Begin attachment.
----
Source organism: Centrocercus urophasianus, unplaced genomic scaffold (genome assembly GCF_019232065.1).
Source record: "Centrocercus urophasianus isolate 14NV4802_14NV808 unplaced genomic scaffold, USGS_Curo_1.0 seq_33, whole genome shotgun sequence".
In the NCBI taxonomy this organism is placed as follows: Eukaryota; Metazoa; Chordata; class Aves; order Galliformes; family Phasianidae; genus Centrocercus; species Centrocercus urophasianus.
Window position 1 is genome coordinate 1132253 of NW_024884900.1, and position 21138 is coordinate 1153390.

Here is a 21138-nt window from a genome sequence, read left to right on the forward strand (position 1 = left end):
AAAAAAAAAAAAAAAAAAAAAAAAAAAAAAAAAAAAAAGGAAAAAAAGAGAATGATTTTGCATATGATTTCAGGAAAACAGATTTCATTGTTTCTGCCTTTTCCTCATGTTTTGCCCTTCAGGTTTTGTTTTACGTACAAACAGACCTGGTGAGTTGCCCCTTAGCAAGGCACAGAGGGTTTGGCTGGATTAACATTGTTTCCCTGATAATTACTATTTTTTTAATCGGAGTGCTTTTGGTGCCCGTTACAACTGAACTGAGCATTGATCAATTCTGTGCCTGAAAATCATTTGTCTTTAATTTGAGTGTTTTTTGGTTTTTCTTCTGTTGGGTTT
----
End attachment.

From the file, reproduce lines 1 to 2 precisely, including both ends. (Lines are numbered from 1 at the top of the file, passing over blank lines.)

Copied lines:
Source organism: Centrocercus urophasianus, unplaced genomic scaffold (genome assembly GCF_019232065.1).
Source record: "Centrocercus urophasianus isolate 14NV4802_14NV808 unplaced genomic scaffold, USGS_Curo_1.0 seq_33, whole genome shotgun sequence".